At the time I was disillusioned with the entire recording and releasing process and how it equated to the value of the final product. I saw the limited time to download the album as the digital version of a physical limited number release. It was also to see if it could be done, a track written, recorded and released every two hours both days was a creative challenge.

I understand that you’re doing a Ziggy Stardust. Can you tell us about your new alter ego?

I have tried to kill off John MOuse before but it never felt quite right. However with the output and process of The Fen Sessions there was a definite creative shift, something that was realised with The Goat. The new synth-driven tracks just no longer felt like John MOuse songs and when I finally got the chance to promote them live I had to approach that in a very different way, basically by losing the entire band.

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And are you in a position to reveal to us the name of this new project?

Yeah, as it’s you, it’ll go under the name of The Fashion Weak.

And is there an ethos behind the new band name or does it just speak for itself?

We hashed about lots of different names. We didn’t want to be left with another John MOuse/John Maus situation. There were lots floated, but we all agreed on The Fashion Weak. You’re right, it does speak for itself.

For me personally it gives a positive spin on those who are not in fashion for whatever reason. The Fashion Weak still exist and still offer something, even if only to the other Fashion Weak. It was also the least worst name we came up with.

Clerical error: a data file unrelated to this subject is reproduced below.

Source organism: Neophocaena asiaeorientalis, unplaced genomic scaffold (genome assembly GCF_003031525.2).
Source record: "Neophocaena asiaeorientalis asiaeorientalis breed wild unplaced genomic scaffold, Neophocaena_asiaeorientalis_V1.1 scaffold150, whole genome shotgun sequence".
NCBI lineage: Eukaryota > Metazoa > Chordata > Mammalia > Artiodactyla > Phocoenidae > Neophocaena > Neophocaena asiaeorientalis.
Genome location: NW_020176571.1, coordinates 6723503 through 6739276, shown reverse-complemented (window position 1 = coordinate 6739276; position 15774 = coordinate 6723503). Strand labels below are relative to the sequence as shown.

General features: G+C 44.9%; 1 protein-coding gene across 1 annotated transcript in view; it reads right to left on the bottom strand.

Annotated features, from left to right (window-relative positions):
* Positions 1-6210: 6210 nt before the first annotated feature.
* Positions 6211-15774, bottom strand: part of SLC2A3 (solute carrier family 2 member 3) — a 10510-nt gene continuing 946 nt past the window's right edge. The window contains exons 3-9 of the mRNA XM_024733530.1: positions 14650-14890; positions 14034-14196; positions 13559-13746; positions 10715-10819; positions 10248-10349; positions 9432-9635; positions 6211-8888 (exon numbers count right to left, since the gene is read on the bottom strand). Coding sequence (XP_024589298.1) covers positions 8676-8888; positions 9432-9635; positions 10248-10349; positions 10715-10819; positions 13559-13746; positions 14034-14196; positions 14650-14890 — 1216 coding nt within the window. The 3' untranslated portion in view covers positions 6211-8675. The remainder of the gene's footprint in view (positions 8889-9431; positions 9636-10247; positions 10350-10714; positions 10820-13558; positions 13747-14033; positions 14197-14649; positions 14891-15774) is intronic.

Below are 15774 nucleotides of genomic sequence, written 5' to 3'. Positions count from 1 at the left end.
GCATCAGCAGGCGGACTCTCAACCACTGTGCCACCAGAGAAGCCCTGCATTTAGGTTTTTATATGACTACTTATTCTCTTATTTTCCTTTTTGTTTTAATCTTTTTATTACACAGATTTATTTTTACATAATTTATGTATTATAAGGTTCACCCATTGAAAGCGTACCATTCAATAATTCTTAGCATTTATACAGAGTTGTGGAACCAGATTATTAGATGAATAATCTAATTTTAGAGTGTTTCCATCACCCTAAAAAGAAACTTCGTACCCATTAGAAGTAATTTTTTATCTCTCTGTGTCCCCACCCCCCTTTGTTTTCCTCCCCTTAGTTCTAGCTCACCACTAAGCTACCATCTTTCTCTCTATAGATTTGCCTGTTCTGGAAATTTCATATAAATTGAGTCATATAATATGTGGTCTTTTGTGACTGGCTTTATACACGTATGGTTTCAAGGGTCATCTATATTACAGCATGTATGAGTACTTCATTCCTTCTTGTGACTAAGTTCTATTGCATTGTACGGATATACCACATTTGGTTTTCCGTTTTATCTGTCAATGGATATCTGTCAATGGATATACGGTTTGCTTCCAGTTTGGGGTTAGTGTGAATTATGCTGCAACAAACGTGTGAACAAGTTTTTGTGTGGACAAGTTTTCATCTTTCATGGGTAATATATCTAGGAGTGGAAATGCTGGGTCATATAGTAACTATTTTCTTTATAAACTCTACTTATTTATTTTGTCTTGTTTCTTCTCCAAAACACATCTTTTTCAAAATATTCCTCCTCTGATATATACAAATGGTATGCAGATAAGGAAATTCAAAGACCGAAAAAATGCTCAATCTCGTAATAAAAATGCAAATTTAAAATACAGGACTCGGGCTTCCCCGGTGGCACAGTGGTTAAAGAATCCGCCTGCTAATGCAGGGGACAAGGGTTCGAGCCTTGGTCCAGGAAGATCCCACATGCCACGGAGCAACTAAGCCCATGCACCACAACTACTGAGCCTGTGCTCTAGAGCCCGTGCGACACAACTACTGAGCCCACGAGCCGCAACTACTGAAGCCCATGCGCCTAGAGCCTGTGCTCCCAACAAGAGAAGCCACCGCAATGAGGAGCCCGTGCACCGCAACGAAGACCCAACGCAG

Is John MOuse dead forever?

Definitely not. John MOuse will still play as the full band and will be the home of the guitar indie stuff.

If the opportunity arises to play shows with the full band or if I write some songs that suits John MOuse then I’ll do that. It is really hard though to organise band stuff, just logistically, it’s a big band and everyone has their own commitments.

Can you tell us about the other half of your nascent synth-pop duo?

I’ve written with Phil for the majority of the John MOuse songs, and he was part of the first incarnation of the live show with his band Prince Edward Island. That’s how we met, through Myspace. I liked his band and Faye (Davies), who was also in Prince Edward Island and has been part of the live band and does all the graphic design, liked some John MOuse demos that were on there.

It was very much a collaborative process with the writing of the tracks. Sometimes I’d have a complete song, sometimes he would, sometimes we would share ideas. The new arrangement is much different, he does all the music and I do the words.

When you were making The Fen Sessions, what were you most disillusioned by, and have you grown more, or less gloomy about the music biz in the three years since?

Just the effort that you would put into writing and recording an album, the time, the money and then it would be released and over really quickly. So I wanted to give as little time to the process as what I felt I was getting back.

I don’t think I was gloomy, just realistic. I am aware that being an independent artist without any representation my reach is limited, but I suppose I have accepted that, and I am just proud that I get radio play that I do–6 Music have been huge supporters–and support from blogs like you.

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Are you concerned that adding new lyrics might spoil whatever it was that people loved at first?